Meet the innovators who get their weekly shop out of bins

Anything from lobster to ten kilos of meat

Whilst you’re having your leftover baked beans on pasta, this group of ingenious second years are taking their pick of Angus beef steaks: courtesy of some supermarket bins.

And before you get too repulsed, considering they haven’t paid for food in around four months, with the exception of some essential feta cheese and cherry tomatoes, it’s pretty hard to argue with.

We weren’t kidding about the lobster

A bin diving pro and second year Music and Physics student offered to let the The Tab tag along one rainy Friday night.

And what did we see? The enterprises of geniuses. Given the strict standard of certain wasteful supermarkets, food with ripped labels is thrown out, just waiting for frugal students.

The students ensure us that the food is almost always fine, unless there’s been some spilt milk, but they always err on the side of caution.

While they pulled on their rubber gloves and hopped into the dumpsters, we quizzed them about what they usually find.

Claiming they rarely buy food, it appears even bread, eggs, butter and milk are chucked away, alongside the daily newspapers.

All in an evening’s work

But they don’t just scrape by on the essentials – living in a certain upper class part of town, with a certain upper class supermarket chain, some of their finds were pretty luxurious.

They wouldn’t recommend the Stilton and Apricot cheese F.Y.I

Including 20 litres of Ben and Jerry’s ice cream, 10 litres of Yeo Valley organic yoghurt, huge trays of canapés, Turkish delight, as well as whipped cream and strawberries, it’s fair to say that putting up with the smell is probably worth it.

One student even found a £50 Heston Blumenthal Turkey, which then fed his whole family over Christmas, a time of the year when the bin divers claim they are “especially profitable”.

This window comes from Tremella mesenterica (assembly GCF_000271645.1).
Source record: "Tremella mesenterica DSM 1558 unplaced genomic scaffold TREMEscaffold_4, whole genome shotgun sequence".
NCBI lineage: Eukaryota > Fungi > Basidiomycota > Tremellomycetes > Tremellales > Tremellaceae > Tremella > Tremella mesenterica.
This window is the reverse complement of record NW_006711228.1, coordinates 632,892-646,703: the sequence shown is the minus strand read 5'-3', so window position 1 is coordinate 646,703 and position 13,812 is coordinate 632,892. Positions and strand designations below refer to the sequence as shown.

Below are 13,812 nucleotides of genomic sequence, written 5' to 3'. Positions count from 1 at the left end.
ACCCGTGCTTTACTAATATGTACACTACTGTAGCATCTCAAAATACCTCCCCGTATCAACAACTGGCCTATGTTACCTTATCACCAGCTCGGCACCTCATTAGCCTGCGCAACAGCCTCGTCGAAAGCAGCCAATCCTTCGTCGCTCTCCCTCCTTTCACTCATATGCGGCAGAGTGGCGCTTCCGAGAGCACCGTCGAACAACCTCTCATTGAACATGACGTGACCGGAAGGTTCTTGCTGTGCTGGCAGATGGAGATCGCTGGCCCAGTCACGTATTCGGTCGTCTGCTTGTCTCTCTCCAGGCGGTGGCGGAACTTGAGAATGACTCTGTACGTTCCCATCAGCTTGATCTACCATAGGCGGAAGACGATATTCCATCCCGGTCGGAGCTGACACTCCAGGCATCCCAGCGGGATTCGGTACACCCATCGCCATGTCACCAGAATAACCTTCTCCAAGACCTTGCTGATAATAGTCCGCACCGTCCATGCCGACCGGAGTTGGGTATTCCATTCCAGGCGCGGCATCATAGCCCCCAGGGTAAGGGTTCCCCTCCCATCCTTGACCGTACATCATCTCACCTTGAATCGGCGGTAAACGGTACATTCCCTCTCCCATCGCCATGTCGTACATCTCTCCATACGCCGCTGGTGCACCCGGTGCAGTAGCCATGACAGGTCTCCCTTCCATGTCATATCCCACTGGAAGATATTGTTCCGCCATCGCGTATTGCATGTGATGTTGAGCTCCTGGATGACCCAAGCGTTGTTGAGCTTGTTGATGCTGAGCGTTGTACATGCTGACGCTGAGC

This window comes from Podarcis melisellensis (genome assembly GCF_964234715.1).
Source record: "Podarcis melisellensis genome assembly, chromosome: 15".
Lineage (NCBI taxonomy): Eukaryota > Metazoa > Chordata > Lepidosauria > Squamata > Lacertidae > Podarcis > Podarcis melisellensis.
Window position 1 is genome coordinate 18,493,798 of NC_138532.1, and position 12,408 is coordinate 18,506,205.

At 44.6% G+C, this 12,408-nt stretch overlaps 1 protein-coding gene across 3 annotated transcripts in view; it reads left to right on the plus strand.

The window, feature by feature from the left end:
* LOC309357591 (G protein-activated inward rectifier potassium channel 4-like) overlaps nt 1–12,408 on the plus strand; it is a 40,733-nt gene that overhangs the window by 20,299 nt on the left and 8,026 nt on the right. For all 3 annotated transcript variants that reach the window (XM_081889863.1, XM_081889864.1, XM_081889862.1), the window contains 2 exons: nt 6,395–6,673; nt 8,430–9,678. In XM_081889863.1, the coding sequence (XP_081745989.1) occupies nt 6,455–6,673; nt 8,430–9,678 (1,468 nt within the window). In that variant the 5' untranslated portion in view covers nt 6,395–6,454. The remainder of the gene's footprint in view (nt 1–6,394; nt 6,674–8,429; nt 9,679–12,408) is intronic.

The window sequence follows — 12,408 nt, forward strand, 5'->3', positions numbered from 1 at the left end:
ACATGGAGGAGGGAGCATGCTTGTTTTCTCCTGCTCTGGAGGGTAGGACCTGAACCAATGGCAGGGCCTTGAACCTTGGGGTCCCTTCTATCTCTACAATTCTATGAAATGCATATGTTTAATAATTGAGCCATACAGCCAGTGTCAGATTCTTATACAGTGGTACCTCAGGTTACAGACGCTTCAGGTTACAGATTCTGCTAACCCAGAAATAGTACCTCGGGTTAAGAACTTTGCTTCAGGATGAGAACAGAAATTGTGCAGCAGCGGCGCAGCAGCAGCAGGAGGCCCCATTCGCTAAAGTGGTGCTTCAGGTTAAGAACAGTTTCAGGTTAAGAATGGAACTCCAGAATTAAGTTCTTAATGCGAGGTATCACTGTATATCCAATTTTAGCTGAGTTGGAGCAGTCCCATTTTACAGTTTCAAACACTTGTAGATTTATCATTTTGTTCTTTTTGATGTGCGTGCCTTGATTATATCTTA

Oh, and by the way, they even found Wine one time.

Olives and Venison Haggis #EssentialLiving

But it isn’t just the food that appeals in this exercise: “It’s like a childish treasure hunt, and it’s so satisfying eating stuff that would just have been thrown away otherwise.”

It’s certainly true that most shops are hugely wasteful, but the bin raiders said: “if the government were more lenient in regards to sell-by-dates, and the supermarkets more willing to risk liability, then there would be a lot less waste.”

In fact there’s so much waste that the bin divers can afford to be fussy, often leaving behind perfectly good food as their freezer is already full – one time they found 20 kg of minced beef.

“I’ll often give spare food to my brother- last time he visited I sent him home with bags of meat.”

Your fridge isn’t this well stocked, is it?

“Although the supermarket workers definitely know we come, they don’t care about what we do, probably because they know how much goes to waste.

“One time we went while the staff were still there, and they came outside so we ran off. When I went back to get my bag, they’d packed away all the food we’d dropped inside it.”

An average haul- around four carrier bags worth

The best part of their efforts? The meals they make afterwards, which take student cuisine to a whole other level.

So how did they get into bin diving? Having heard about it through a friend at Bedlam theatre who was “well into it,” it then took a Lithuanian visitor, who couch surfs all around the world eating out of bins, to show them the way.

However, it’s always worth persevering: one second year recounted how the first time he went he “only found a ton of swedes, so I just made loads of swede soup. My friend wasn’t impressed when I told her I found them in a bin.”

And while some supermarkets pour dye over their food, as well as using locks, there’s always away around this. Electricians keys unlock most bins apparently, and there are always plenty of other chains- they use TrashWiki for local tip offs.

So, before you dismiss bin diving, just remember that with the money you’d save, you could probably be living in Quartermile.